The story of "The Wolf Man" should be well-known even to those who have yet to see the film. Larry Talbot (Lon Chaney, Jr.), returns to his ancestral home in Wales following the death of his older brother. One night poor Larry is bitten by a wolf during an attack and he soon learns he has inherited the curse of lycanthrope from the gypsy werewolf (Bela Lugosi). Now, whenever the full moonrise, he goes out looking for some throats to rip out. What chance does he now have with the beautiful Gwen (Evelyn Ankers), and whatever will he tell his father, Sir John Talbot (Claude Reins?).
"The Wolf Man" is Lon Chaney, Jr.'s signature role mainly because it is one of the few movie monster roles that he originated (although the part was originally intended by Boris Karloff). Chaney was the original and only Larry Talbot, which is rather surprising given how often Universal played musical actors with the guys behind the monster makeup, which, once again, is by Jack Pierce.
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Format: DVD
Among the pantheon of classic Universal monsters, only Dracula and Frankenstein's monster stand taller than The Wolf Man. This 1941 classic starring Lon Chaney, Jr., is a must-see for anyone claiming any interest in horror movies. The film has exerted a huge influence on the art of bringing horror to life for over six decades now, thanks to the heralded make-up prowess of Jack Pierce, the tight and powerful script of Curt Siodmak, some impressive photography work, and wonderful performances from a truly stellar cast of actors and actresses.
There is just something different about The Wolf Man; I have a hard time viewing him as a monster Larry Talbot is a thoroughly sympathetic and tragic character. Dracula loves being a vampire, Frankenstein's monster is just an unfortunate victim of circumstance whose various body parts have already lived full lives, but Larry Talbot desperately hates the monster he has become. He's already a sympathetic character, coming home after eighteen years following the death of his older brother, trying to fit in among the folks he said goodbye to long ago. Then, when he hears a fateful howl accompanied by a scream, he races off in heroic fashion, taking on a wolf in order to try and save a woman's life, killing the doggoned creature. And what does he get for his noble, self-less act? First of all, suspicion, because instead of the wolf he described, the authorities find the body of a gypsy fortune teller (played by Bela Lugosi, who gets all of seven lines in the film) clubbed to death by Talbot's cane. Then, tragically, he finds himself inflicted with the curse of the werewolf, thanks to the bite he suffered in the struggle. Chaney's performance also adds to his tragic status.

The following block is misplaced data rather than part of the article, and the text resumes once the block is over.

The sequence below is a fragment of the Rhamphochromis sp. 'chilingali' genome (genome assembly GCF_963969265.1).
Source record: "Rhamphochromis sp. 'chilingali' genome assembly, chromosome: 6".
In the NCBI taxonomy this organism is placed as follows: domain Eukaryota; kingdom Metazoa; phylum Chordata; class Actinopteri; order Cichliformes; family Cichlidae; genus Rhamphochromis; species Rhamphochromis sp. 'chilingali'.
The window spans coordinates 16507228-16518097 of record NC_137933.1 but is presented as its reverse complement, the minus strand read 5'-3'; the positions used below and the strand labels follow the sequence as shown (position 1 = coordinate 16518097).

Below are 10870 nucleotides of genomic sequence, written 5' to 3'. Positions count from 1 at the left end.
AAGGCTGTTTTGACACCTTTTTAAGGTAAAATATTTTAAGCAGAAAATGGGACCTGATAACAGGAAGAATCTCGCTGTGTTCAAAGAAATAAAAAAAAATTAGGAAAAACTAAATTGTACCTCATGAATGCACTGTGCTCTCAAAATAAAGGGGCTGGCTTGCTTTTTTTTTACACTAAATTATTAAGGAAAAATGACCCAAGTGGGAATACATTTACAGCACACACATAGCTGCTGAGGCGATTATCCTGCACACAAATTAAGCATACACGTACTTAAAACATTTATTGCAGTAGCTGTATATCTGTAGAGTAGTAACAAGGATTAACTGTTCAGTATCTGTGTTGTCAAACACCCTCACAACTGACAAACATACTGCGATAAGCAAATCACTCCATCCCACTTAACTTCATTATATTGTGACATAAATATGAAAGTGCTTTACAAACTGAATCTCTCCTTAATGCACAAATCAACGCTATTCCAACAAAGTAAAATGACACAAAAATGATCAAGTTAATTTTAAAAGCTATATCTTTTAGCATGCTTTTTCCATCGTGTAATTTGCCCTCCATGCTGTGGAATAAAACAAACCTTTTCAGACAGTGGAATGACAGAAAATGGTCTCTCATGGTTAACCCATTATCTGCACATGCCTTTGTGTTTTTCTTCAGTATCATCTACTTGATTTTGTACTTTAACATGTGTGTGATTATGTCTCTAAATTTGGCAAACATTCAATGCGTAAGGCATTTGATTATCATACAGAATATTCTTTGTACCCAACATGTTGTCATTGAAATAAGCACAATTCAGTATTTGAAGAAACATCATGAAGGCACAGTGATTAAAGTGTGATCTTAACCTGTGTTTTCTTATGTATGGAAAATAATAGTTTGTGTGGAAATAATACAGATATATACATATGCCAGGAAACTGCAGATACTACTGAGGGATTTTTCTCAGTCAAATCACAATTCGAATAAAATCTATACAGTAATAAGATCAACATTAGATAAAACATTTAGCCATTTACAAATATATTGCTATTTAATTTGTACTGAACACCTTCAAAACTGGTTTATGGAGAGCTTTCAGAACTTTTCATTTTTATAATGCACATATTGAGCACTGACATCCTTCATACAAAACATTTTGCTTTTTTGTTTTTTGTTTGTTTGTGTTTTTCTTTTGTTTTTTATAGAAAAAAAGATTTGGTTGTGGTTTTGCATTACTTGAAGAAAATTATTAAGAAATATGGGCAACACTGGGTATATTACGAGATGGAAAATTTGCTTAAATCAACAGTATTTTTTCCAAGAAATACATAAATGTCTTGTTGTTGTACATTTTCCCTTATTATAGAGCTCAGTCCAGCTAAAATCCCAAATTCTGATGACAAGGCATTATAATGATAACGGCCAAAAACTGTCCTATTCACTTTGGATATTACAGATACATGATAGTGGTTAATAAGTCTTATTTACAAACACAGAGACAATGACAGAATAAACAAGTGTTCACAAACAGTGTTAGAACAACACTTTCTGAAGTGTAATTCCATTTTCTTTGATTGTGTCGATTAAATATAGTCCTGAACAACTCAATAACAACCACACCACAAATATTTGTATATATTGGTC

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By EA Solinas HALL OF FAMETOP 500 REVIEWER on 24 Mar. 2010
Format: DVD
"Even a man who is pure in heart/And says his prayers by night/May become a wolf/When the wolfbane blooms/And the autumn moon is bright..."

Sure, Dracula gave a face and a mythology to the vampire in the 1800s, but the werewolf didn't get similar treatment for quite some time. It was only with "The Wolfman" that the werewolf got his due, creating the template for lycanthropes everywhere -- a haunting, atmospheric story about a mildly creepy man who (through no fault of his own) turns into an unholy mixture of man and beast.

Larry Talbot (Lon Chaney Jr) returns to his ancestral Welsh home after many years away, to reconcile with his estranged dad who looks nothing like him (Claude Rains). He immediately starts acquainting himself with his old home, including being rather creepy towards a lovely woman named Gwen Conliffe (Evelyn Ankers), who is working at her dad's antique store. He even accompanies Gwen and her friend Jenny to a local gypsy camp to have their fortunes told.

But after having her fortune told, Jenny is horribly killed by a wolf; Larry beats it to death with his silver-topped cane, but not before being bitten. You can probably guess what happens next -- the wolf turns out to be the gypsy fortuneteller (Bela Lugosi), and Larry's bite mysteriously heals overnight. And after being warned by an aged gypsy woman (Maria Ouspenskaya) that he has now contracted the curse of the werewolf, Larry finds himself undergoing a terrible transformation at night... and killing.

It's a sign of how good "The Wolfman" is that its dated special effects (hello, lap dissolve!) and prosthetics don't hamper it as a story -- it's an intelligent, slowly-unfolding story about an ordinary man whose good deed backfires in a big way. It's also less "boo! Scary!